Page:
To protest about bullfighting in Spain, the eating of dogs in South Korea, or the slaughter of baby seals in Canada, while continuing to eat eggs from hens who have spent their lives crammed into cages, or veal from calves who have been deprived of their mothers, their proper diet, or the freedom to lie down with their legs extended, is like denouncing apartheid in South Africa while asking your neighbors not to sell their houses to blacks.
Not supporting animal abuse — and persuading others not to support it — is. Why Our Food Choices Matter.
A pig producer who keeps an animal of comparable intelligence in this manner, however, is more likely to be rewarded with a tax concession or, in some countries, a direct government subsidy. We get back less than 5 percent of what we put in. Human beings have the power to continue to oppress other species forever, or until we make this planet unsuitable for living beings.
Will our tyranny continue, proving that we really are the selfish tyrants that the most cynical of poets and philosophers have always said we are? Or will we rise to the challenge and prove our capacity for genuine altruism by ending our ruthless exploitation of the species in our power, not because we are forced to do so by rebels or terrorists, but because we recognize that our position is morally indefensible?
The way in which we answer this question depends on the way in which each one of us, individually, answers it.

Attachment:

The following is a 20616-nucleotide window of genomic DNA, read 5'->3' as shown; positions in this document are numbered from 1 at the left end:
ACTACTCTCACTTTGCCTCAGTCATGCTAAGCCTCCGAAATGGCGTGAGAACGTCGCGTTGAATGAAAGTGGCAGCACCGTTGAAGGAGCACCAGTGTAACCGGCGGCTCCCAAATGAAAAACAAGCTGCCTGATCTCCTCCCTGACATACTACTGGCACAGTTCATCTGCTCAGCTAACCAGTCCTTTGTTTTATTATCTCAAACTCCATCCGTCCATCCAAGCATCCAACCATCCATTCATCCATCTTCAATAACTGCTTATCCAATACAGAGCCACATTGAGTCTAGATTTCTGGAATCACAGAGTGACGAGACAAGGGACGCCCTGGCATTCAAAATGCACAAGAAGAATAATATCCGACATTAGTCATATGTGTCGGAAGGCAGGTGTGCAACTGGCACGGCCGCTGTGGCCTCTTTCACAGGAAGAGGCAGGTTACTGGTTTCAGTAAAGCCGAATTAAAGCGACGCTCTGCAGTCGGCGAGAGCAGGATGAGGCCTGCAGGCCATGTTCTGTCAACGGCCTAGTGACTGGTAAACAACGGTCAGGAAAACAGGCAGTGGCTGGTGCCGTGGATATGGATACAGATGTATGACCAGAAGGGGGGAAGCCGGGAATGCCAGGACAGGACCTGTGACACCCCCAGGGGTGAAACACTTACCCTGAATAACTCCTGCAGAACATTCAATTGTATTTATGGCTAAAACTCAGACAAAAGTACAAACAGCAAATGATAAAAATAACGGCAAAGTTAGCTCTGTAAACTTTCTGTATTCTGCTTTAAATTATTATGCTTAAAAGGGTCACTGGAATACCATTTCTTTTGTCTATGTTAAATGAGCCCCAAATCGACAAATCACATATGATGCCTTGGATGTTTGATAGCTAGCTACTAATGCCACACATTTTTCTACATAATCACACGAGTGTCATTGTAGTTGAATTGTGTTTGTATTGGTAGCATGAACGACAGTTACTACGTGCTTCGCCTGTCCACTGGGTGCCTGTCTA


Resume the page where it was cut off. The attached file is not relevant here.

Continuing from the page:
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We had intended to surprise my brother; but had not caleulated on the scene I was to Joe Kelly and a Mr. Peter Alley wore fast asleep in their chairs, close to the wall.
a scene before, it would have almost terrified me ; but it was nothing more Tho piper was taken away senseless, but my brother would not suffer either. We have only two Sorts of this Plant in England, viz.
H. The large flowering St. Peter's- wort from Majorca, with small warted Leaves. small Tufts, and not suffer 'd to run too much, which often prevents its flowering, by having too because they contain a greater Quantity of nitrous and sulphureous Matter than the others.
and a sixteenth recently blown down, or (may we not conjecture?) shivered by the voice of God. Pococke also remarks, that " the young cedars are not easily known from pines. I observed, they bear a greater quantity of fruit than the large ones. I am sorry that my time will suffer me only to glance at one in chap.